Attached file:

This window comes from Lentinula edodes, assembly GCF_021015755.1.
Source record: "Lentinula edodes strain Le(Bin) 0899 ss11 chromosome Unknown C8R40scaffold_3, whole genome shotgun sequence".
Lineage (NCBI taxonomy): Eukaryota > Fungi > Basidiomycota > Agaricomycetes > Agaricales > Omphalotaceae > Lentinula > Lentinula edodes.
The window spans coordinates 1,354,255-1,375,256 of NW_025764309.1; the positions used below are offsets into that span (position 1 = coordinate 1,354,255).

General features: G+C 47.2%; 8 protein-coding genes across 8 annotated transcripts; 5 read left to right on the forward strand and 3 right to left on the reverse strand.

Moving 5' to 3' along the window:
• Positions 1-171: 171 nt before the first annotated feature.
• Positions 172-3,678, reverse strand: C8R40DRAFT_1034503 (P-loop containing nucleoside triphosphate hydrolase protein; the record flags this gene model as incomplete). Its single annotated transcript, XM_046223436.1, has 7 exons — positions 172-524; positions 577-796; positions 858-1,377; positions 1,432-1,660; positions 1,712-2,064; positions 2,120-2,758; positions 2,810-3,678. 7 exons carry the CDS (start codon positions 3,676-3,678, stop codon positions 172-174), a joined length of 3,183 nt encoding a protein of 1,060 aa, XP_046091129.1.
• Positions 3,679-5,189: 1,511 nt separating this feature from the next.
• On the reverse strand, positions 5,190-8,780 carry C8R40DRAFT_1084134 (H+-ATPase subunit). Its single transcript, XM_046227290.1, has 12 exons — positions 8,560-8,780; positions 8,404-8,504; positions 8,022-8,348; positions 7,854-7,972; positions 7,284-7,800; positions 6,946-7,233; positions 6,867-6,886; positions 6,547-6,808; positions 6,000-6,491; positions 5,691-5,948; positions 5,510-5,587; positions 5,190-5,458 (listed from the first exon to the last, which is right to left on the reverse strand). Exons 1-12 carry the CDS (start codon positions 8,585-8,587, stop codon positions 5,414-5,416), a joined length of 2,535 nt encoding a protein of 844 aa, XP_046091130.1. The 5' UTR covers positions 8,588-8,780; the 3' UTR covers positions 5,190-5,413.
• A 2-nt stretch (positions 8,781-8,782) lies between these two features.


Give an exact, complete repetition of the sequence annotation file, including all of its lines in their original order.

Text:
This window comes from Lentinula edodes, assembly GCF_021015755.1.
Source record: "Lentinula edodes strain Le(Bin) 0899 ss11 chromosome Unknown C8R40scaffold_3, whole genome shotgun sequence".
Lineage (NCBI taxonomy): Eukaryota > Fungi > Basidiomycota > Agaricomycetes > Agaricales > Omphalotaceae > Lentinula > Lentinula edodes.
The window spans coordinates 1,354,255-1,375,256 of NW_025764309.1; the positions used below are offsets into that span (position 1 = coordinate 1,354,255).

General features: G+C 47.2%; 8 protein-coding genes across 8 annotated transcripts; 5 read left to right on the forward strand and 3 right to left on the reverse strand.

Moving 5' to 3' along the window:
• Positions 1-171: 171 nt before the first annotated feature.
• Positions 172-3,678, reverse strand: C8R40DRAFT_1034503 (P-loop containing nucleoside triphosphate hydrolase protein; the record flags this gene model as incomplete). Its single annotated transcript, XM_046223436.1, has 7 exons — positions 172-524; positions 577-796; positions 858-1,377; positions 1,432-1,660; positions 1,712-2,064; positions 2,120-2,758; positions 2,810-3,678. 7 exons carry the CDS (start codon positions 3,676-3,678, stop codon positions 172-174), a joined length of 3,183 nt encoding a protein of 1,060 aa, XP_046091129.1.
• Positions 3,679-5,189: 1,511 nt separating this feature from the next.
• On the reverse strand, positions 5,190-8,780 carry C8R40DRAFT_1084134 (H+-ATPase subunit). Its single transcript, XM_046227290.1, has 12 exons — positions 8,560-8,780; positions 8,404-8,504; positions 8,022-8,348; positions 7,854-7,972; positions 7,284-7,800; positions 6,946-7,233; positions 6,867-6,886; positions 6,547-6,808; positions 6,000-6,491; positions 5,691-5,948; positions 5,510-5,587; positions 5,190-5,458 (listed from the first exon to the last, which is right to left on the reverse strand). Exons 1-12 carry the CDS (start codon positions 8,585-8,587, stop codon positions 5,414-5,416), a joined length of 2,535 nt encoding a protein of 844 aa, XP_046091130.1. The 5' UTR covers positions 8,588-8,780; the 3' UTR covers positions 5,190-5,413.
• A 2-nt stretch (positions 8,781-8,782) lies between these two features.